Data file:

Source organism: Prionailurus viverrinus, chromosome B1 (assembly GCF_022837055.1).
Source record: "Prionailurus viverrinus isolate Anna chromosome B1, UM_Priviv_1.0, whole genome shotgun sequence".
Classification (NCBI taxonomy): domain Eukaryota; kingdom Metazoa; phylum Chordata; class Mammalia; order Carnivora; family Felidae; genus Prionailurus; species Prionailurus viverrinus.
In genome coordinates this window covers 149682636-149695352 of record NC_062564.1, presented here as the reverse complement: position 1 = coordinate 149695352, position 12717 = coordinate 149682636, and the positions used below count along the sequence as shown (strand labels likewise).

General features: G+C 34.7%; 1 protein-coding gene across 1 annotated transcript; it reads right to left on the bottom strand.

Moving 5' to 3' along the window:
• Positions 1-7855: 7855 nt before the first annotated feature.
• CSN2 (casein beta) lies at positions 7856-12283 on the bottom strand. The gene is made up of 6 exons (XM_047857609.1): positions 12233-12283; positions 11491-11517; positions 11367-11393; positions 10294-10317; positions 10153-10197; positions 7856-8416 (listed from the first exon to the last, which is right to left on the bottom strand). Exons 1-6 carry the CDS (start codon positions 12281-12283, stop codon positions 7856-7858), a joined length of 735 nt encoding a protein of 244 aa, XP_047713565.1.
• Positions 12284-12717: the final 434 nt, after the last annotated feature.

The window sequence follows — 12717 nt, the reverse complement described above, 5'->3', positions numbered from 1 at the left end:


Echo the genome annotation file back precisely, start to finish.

Source organism: Prionailurus viverrinus, chromosome B1 (assembly GCF_022837055.1).
Source record: "Prionailurus viverrinus isolate Anna chromosome B1, UM_Priviv_1.0, whole genome shotgun sequence".
Classification (NCBI taxonomy): domain Eukaryota; kingdom Metazoa; phylum Chordata; class Mammalia; order Carnivora; family Felidae; genus Prionailurus; species Prionailurus viverrinus.
In genome coordinates this window covers 149682636-149695352 of record NC_062564.1, presented here as the reverse complement: position 1 = coordinate 149695352, position 12717 = coordinate 149682636, and the positions used below count along the sequence as shown (strand labels likewise).

General features: G+C 34.7%; 1 protein-coding gene across 1 annotated transcript; it reads right to left on the bottom strand.

Moving 5' to 3' along the window:
• Positions 1-7855: 7855 nt before the first annotated feature.
• CSN2 (casein beta) lies at positions 7856-12283 on the bottom strand. The gene is made up of 6 exons (XM_047857609.1): positions 12233-12283; positions 11491-11517; positions 11367-11393; positions 10294-10317; positions 10153-10197; positions 7856-8416 (listed from the first exon to the last, which is right to left on the bottom strand). Exons 1-6 carry the CDS (start codon positions 12281-12283, stop codon positions 7856-7858), a joined length of 735 nt encoding a protein of 244 aa, XP_047713565.1.
• Positions 12284-12717: the final 434 nt, after the last annotated feature.

The window sequence follows — 12717 nt, the reverse complement described above, 5'->3', positions numbered from 1 at the left end: